Today’s admission by former Monster chairman and CEO Andrew McKelvey that he participated in a stock backdating scheme that cost the company $340 million is only the first act curtain in a criminal investigation that appears likely to ensnare other executives from as far back as 1996.
In federal court in New York this morning, McKelvey admitted he “along with others at Monster Worldwide, Inc. routinely selected prices for stock options grants based on historical dates when Monster’s stock price had closed at, or near, a low point, resulting in grants of in-the-money stock options.”
Stock options allow employees to participate in a company’s financial success. But in Monster’s case, prosecutors charged that McKelvey and others backdated options so they would be immediately profitable when granted. The price difference represented compensation to the employee and should have been reported. But it was not.
A spokeswoman for the U.S. Attorney in New York City, which prosecuted McKelvey, declined to discuss the status of the case or to say whether other company executives were being investigated. However, a statement by the Securities and Exchange Commission said its investigation into the stock backdating continues.
In court papers prosecutors detailed numerous instances where McKelvey ordered stock grants to specific executives be issued at the lowest price during a certain month or even a quarter. According to the criminal complaint against McKelvey, he discussed backdating with the executives who would be getting the stock grant and even approved use of back dated options as a way to reduce expenses in certain Monster departments.
No Monster executives are named, other than McKelvey and Myron F. Olesnyckyj , the company’s former general counsel who is cooperating with the prosecution as part of a plea deal for a reduced prison sentence.
McKelvey’s admission came in a deal with the U.S. Attorney to defer his prosecution because of an undisclosed terminal illness, widely believed to be cancer.
McKelvey also today settled a lawsuit brought against him by his former company, agreeing to pay it $8 million and to reduce his voting power. McKelvey’s 4.76 million shares are worth 10 votes each versus those of ordinary shareholders. That effectively gave him control of 31 percent of the votes. Now he will control about 7.4 percent.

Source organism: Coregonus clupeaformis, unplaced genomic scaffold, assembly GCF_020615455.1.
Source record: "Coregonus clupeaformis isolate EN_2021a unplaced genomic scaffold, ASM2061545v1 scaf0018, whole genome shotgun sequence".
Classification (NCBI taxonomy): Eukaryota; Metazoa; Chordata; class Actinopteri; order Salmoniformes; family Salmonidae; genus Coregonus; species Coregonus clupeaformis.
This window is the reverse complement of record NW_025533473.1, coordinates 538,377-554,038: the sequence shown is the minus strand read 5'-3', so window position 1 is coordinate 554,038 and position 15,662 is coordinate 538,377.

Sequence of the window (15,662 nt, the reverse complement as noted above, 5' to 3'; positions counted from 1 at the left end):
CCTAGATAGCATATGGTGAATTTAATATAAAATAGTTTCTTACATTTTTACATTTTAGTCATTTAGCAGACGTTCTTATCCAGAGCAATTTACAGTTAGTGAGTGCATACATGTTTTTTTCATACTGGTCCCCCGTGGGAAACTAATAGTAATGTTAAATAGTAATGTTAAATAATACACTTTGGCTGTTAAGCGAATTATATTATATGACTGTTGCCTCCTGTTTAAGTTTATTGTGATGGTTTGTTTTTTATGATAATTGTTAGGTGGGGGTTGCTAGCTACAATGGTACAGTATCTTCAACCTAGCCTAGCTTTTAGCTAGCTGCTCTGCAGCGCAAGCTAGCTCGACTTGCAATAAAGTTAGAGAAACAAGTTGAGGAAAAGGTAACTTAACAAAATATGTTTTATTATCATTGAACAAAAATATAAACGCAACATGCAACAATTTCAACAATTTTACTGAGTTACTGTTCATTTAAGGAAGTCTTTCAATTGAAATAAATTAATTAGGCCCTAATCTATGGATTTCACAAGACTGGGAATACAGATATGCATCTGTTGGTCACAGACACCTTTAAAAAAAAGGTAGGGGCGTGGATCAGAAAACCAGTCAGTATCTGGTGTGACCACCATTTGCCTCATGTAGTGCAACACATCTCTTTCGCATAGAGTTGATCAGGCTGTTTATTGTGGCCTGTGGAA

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The change in his voting power could ease the way for the long-rumored sale of the company. When he still headed the company he company he founded, the 73-year-old McKelvey rebuffed potential suitors. Even after retiring in 2006, his voting strength made a buyout difficulty without his support. Now with his voting power diminished and his health failing, speculation about Monster’s possible sale has already begun.
McKelvey also settled a civil action brought against him by the Securities and Exchange Commission and agreed to pay $275,989.72. Although McKelvey is not personally believed to have benefitted from backdating stock options, he had Monster issue options to four personal employees of his. The SEC payment is the value of the options plus interest.
The terms of his deal with the U.S. Attorney include nine conditions. Not among the requirements to remain in the jurisdiction, not commit further offenses and report to a supervising officer is any requirement that McKelvey cooperate with investigators or agree to testify.
The spokeswoman for the U.S. Attorney would not say what that means or if he is assisting in the investigation. She also said she couldn’t say how common deferred prosecution agreements are.
Professor David A. Harris at the University of Pittsburgh School of Law told us, “It’s a fairly unusual situation. It’s not something you see a lot.”